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C3 measuring impact   nancy kopf - neighbor works
C3 measuring impact   nancy kopf - neighbor works
C3 measuring impact   nancy kopf - neighbor works
C3 measuring impact   nancy kopf - neighbor works
C3 measuring impact   nancy kopf - neighbor works
C3 measuring impact   nancy kopf - neighbor works
C3 measuring impact   nancy kopf - neighbor works
C3 measuring impact   nancy kopf - neighbor works
C3 measuring impact   nancy kopf - neighbor works
C3 measuring impact   nancy kopf - neighbor works
C3 measuring impact   nancy kopf - neighbor works
C3 measuring impact   nancy kopf - neighbor works
C3 measuring impact   nancy kopf - neighbor works
C3 measuring impact   nancy kopf - neighbor works
C3 measuring impact   nancy kopf - neighbor works
C3 measuring impact   nancy kopf - neighbor works
C3 measuring impact   nancy kopf - neighbor works
C3 measuring impact   nancy kopf - neighbor works
C3 measuring impact   nancy kopf - neighbor works
C3 measuring impact   nancy kopf - neighbor works
C3 measuring impact   nancy kopf - neighbor works
C3 measuring impact   nancy kopf - neighbor works
C3 measuring impact   nancy kopf - neighbor works
C3 measuring impact   nancy kopf - neighbor works
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C3 measuring impact nancy kopf - neighbor works

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Many of us know the value of our work in the community, and investors and supporters think they know the value of our work in the community. Having an established method to collect and assess data …

Many of us know the value of our work in the community, and investors and supporters think they know the value of our work in the community. Having an established method to collect and assess data that measures this value is a powerful tool. Participants will learn to anticipate which types of data they should collect, how to collect and assess it, and how to use it to improve productivity and show off their accomplishments.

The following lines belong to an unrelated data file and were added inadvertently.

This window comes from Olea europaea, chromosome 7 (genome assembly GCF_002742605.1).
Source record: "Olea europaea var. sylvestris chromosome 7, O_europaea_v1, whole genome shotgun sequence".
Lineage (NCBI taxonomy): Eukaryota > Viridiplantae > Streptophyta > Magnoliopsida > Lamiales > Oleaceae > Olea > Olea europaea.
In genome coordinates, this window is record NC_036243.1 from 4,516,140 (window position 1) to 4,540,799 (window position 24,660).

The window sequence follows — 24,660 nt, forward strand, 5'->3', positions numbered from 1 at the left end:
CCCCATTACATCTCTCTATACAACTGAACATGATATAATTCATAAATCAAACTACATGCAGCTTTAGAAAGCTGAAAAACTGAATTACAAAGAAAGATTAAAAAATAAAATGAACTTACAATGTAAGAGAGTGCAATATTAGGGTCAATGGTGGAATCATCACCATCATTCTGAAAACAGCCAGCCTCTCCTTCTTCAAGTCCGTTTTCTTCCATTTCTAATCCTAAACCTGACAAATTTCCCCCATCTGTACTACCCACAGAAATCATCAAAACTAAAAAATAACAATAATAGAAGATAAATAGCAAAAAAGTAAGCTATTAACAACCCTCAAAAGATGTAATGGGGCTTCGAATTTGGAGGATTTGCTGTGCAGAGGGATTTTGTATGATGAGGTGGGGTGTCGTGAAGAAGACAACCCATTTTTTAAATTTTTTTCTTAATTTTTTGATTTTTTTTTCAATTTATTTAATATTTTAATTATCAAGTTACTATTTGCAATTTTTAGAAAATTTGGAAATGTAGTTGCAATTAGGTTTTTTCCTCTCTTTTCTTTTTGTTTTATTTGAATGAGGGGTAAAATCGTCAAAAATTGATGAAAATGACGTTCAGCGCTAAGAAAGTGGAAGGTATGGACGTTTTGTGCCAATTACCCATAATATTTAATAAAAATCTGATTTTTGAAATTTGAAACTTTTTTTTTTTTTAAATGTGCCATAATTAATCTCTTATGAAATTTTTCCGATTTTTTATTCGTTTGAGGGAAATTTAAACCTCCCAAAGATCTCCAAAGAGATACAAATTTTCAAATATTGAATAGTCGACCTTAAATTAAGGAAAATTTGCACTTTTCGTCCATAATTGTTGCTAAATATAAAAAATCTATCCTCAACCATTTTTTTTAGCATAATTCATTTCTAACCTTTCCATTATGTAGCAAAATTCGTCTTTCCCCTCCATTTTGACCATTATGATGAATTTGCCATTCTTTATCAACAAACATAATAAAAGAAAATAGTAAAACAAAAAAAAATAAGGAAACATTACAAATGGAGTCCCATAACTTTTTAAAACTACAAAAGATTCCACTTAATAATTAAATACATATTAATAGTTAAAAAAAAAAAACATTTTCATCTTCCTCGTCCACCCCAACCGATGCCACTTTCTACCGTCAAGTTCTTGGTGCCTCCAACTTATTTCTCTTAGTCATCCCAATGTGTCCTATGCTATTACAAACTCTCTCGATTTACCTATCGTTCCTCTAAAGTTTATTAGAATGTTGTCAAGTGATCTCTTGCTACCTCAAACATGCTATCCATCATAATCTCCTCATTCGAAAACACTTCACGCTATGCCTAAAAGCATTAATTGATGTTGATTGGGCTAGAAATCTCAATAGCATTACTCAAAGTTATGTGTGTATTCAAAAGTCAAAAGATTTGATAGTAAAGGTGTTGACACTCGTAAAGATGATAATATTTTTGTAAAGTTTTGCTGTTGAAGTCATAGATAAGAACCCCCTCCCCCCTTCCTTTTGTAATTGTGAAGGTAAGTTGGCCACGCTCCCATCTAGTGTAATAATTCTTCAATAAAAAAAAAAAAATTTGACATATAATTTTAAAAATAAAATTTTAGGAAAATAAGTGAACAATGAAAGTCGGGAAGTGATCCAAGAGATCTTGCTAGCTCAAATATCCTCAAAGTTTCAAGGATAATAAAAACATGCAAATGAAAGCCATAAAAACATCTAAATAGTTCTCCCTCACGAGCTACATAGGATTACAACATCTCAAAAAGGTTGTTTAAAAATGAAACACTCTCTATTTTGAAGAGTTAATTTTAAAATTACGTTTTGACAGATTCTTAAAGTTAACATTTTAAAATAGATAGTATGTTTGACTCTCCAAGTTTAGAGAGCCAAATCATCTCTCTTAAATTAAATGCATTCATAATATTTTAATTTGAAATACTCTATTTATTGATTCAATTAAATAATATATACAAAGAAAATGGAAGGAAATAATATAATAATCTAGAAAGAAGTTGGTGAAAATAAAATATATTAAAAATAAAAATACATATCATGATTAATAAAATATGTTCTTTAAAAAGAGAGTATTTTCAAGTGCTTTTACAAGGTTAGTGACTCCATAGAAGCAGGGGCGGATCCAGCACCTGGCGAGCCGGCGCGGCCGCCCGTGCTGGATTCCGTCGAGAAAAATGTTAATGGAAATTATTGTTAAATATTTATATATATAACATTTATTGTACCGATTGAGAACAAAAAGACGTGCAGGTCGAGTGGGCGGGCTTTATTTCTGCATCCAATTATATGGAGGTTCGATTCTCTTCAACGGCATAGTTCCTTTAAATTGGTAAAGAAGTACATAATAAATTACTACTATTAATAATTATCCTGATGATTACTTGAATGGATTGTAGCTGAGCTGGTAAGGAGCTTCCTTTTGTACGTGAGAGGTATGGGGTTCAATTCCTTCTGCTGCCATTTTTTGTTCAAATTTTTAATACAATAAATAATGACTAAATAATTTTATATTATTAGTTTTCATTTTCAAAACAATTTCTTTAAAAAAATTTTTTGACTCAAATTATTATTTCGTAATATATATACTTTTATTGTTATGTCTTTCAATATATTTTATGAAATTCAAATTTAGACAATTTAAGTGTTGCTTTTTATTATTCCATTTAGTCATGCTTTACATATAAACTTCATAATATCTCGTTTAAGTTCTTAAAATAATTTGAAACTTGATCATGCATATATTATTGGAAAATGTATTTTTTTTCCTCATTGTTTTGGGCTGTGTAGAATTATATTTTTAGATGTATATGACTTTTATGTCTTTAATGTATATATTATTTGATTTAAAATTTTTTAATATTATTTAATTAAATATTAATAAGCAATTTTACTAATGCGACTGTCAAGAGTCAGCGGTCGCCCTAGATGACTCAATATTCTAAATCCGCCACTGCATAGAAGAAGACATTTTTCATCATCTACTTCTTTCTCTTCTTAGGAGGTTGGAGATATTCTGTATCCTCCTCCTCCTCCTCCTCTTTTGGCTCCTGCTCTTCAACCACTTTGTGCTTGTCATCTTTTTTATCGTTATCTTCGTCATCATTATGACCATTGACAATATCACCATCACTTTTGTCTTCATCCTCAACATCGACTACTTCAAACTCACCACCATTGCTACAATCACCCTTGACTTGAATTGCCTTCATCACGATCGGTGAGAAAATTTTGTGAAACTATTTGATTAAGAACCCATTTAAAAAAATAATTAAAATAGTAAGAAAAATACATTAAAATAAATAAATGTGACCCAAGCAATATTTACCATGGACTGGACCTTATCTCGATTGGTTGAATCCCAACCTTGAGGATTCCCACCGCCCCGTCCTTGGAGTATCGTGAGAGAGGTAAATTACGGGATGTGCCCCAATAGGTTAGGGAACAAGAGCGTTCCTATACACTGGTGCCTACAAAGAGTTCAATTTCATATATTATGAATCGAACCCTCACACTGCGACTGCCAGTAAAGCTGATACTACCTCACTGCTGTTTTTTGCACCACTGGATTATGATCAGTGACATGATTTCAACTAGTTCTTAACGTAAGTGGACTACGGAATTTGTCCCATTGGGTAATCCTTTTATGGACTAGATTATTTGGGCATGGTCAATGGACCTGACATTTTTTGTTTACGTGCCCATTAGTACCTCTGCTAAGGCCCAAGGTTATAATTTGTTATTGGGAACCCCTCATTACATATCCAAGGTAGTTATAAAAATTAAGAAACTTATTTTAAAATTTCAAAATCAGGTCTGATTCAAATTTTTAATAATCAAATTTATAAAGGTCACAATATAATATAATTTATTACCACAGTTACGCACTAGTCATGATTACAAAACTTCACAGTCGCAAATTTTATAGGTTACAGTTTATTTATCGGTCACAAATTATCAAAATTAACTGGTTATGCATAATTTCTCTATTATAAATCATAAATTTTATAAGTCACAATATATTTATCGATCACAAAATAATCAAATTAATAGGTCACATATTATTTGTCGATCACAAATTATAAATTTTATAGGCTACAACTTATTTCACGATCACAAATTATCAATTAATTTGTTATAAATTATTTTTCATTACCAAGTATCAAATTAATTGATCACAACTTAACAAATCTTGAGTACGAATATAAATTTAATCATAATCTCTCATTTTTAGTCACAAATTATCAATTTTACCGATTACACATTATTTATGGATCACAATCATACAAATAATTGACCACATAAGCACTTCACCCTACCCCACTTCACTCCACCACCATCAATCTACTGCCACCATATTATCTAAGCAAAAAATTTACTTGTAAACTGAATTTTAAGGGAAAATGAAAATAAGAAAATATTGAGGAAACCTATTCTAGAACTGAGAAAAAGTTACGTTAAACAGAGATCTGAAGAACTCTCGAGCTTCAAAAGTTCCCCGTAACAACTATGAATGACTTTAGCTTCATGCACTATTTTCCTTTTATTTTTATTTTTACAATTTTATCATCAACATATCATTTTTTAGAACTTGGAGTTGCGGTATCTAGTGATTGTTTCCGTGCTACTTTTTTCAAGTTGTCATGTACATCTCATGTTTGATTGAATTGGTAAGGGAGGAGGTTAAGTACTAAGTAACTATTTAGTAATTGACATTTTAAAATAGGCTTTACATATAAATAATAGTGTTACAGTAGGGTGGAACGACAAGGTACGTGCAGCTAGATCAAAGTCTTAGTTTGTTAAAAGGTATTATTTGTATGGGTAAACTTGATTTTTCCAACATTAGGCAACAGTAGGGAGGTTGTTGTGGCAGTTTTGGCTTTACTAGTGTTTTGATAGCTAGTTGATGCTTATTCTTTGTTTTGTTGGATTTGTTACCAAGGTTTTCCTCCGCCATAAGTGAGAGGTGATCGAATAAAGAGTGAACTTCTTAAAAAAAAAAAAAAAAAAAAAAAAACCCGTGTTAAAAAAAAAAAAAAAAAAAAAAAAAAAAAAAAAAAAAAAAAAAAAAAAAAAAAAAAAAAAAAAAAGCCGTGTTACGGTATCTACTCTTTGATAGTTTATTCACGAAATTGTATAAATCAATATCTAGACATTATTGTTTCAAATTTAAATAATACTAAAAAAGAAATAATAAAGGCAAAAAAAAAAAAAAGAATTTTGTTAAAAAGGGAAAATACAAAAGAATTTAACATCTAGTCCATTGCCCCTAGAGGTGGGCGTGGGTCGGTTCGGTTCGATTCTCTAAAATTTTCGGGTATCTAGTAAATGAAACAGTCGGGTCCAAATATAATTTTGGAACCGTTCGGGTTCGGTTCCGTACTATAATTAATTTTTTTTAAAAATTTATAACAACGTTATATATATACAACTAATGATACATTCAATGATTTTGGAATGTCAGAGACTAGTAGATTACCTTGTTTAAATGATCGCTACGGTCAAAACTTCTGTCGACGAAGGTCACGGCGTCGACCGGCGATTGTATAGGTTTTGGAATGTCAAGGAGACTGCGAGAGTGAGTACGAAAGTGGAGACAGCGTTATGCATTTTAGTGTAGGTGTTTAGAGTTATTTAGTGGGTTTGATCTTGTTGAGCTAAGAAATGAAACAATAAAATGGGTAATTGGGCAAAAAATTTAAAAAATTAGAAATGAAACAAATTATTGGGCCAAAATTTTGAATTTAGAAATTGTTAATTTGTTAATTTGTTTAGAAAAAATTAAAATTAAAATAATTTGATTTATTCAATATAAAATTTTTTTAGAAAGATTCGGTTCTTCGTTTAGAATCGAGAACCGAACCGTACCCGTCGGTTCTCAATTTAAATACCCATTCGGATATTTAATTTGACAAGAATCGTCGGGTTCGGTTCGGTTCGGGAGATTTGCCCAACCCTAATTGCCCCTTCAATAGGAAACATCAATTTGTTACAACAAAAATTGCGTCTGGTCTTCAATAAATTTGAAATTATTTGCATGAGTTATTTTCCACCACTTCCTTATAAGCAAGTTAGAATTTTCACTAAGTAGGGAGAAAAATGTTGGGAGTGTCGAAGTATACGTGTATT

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  • Quality: you can address now Quality: take some time to review how you collect information. What is the work flow? Are there standard definitions for terms? Is there duplication of effort? Are their opportunities to collect information in the course of the work so it’s not a separate effort? Collect enough details to be able to talk about different types of people served and different types of communities you work in. It’s hard to go back and get that information Data you collect should be useful for you and funders/potential funders. Those goals are not mutually exclusive! Think about who needs information? Be entrepreneurial about use. You need to think this through so you can deploy your limited resources wisely. Notice, I didn’t say no resources. You need to be sure that the time and money you spend is well worth it.
  • But before we talk about some examples, let’s spend a minute going over the basics. I know many of you are familiar with outcome approaches, but it never hurts to go over it.
  • Let’s go over some basics: most of you know about outcome measurement. Outcomes are about change. As Chris says, it’s about the value that results from your work.
  • For specific people: tenants who live in your properties Residents that live in homes you have built and facilitated their ownership Residents living in homes that have been renovated
  • This is a practical way of thinking about evaluation.
  • Observations are relatively easy to do Ability to demonstrate change/or upkeep Can help to identify where to put limited dollars for maximum benefit Some examples: People
  • Support organizations to select several appropriate data collection tools. In some cases, tailor content from data collection tools to better fit organization’s needs
  • Through the construction of those 10 units we: Contributed $790,000 to the local economy Supported $430,000 in local business wages Generated $62,148 in local government taxes and fees paid.
  • The local government received more than $4000 in fees from the home sales transaction and sales generated $12,877 in local income to businesses.
  • In their first year as homeowners, it is estimated these 10 low-income households generated income to the local economy of more than $11,000. Total local business income from construction, sales, and first year move-in expenses was $542,399…
  • Transcript

    • 1. Success Measures:Transforming Outcome EvaluationPresentation to the National Rural Housing ConferenceDecember 6, 2012Nancy Kopf, Senior Manager,Success Measures Evaluation Servicesnkopf@nw.org